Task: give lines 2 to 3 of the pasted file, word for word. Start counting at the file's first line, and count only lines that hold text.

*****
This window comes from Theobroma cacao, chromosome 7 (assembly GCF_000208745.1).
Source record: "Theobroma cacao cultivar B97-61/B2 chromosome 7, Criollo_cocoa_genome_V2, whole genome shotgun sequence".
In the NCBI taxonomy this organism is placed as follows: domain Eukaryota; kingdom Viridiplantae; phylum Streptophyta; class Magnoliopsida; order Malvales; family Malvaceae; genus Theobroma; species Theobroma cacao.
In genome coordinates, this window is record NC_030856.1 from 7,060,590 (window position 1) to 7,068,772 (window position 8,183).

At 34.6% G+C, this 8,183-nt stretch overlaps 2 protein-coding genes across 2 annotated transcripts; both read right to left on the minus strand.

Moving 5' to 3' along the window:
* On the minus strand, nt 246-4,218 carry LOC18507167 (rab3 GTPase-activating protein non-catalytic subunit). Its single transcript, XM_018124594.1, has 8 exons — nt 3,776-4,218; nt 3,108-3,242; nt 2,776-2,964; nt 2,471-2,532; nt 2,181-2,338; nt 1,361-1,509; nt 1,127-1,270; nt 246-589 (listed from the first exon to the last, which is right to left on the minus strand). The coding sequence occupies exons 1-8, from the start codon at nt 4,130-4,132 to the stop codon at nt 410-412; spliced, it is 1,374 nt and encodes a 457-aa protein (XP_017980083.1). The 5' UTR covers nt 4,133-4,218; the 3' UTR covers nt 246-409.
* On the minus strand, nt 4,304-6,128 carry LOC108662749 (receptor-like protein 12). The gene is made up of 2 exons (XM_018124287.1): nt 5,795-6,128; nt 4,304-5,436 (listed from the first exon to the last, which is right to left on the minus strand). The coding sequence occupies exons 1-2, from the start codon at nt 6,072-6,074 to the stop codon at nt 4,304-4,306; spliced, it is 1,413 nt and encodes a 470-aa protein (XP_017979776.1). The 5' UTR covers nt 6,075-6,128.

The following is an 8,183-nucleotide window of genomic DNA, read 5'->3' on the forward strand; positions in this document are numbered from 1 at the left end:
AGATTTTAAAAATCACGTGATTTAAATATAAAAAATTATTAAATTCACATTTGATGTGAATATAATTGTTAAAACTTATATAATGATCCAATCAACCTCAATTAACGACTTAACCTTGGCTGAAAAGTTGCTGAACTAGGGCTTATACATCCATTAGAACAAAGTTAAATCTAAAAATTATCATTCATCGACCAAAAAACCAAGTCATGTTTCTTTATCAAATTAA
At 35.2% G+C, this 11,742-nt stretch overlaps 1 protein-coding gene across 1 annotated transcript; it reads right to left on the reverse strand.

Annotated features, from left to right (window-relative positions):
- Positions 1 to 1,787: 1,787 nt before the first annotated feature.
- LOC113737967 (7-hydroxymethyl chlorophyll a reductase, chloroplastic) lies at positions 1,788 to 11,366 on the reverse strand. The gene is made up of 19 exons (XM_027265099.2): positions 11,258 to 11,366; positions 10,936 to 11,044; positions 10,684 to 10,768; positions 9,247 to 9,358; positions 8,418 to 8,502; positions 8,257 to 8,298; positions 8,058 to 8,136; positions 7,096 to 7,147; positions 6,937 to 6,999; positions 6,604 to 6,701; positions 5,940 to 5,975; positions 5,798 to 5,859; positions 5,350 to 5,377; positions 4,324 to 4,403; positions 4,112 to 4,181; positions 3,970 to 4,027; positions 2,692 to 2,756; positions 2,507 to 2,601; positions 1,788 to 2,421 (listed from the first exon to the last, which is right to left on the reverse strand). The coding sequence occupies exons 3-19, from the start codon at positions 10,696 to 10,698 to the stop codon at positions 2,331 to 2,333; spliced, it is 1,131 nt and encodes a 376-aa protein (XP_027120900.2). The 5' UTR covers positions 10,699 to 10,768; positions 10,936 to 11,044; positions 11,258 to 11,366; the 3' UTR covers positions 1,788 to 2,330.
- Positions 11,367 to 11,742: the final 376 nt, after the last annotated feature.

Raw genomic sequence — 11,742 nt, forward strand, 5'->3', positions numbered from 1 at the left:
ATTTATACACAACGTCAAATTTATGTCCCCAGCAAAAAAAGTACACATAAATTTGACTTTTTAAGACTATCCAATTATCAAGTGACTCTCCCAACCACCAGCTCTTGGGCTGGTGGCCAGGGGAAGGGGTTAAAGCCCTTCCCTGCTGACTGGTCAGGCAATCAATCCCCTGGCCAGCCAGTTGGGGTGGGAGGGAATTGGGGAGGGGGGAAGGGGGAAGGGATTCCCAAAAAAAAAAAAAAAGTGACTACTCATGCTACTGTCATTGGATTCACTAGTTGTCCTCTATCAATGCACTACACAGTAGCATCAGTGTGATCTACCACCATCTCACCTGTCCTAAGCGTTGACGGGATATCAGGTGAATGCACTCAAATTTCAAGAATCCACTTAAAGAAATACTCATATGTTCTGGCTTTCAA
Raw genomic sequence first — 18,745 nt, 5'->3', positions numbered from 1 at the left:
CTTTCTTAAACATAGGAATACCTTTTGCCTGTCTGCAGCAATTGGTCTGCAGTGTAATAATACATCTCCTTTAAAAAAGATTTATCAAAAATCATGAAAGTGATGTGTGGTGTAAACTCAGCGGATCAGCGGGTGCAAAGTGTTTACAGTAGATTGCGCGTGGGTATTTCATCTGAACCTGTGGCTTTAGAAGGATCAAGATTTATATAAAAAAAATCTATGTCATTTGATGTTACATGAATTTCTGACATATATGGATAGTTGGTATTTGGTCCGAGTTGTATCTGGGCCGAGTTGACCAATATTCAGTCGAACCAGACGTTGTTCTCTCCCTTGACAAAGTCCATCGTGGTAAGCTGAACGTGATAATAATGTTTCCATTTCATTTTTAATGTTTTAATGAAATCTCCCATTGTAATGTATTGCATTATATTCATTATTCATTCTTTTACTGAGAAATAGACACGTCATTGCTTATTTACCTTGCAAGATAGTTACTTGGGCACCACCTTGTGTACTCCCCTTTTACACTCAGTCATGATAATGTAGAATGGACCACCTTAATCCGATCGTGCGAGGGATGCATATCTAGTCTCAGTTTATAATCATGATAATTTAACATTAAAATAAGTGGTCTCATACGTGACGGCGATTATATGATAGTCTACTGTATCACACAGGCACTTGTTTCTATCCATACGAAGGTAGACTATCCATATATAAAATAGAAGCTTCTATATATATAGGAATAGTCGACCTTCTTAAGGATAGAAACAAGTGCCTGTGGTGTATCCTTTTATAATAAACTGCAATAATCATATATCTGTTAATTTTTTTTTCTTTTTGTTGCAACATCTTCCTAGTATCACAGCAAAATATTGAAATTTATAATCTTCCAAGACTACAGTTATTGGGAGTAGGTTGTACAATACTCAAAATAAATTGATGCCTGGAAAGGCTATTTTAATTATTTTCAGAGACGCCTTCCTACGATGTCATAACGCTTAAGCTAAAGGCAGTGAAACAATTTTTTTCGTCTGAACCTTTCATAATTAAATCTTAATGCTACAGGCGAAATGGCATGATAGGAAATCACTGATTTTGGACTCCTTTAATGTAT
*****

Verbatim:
Source record: "Theobroma cacao cultivar B97-61/B2 chromosome 7, Criollo_cocoa_genome_V2, whole genome shotgun sequence".
In the NCBI taxonomy this organism is placed as follows: domain Eukaryota; kingdom Viridiplantae; phylum Streptophyta; class Magnoliopsida; order Malvales; family Malvaceae; genus Theobroma; species Theobroma cacao.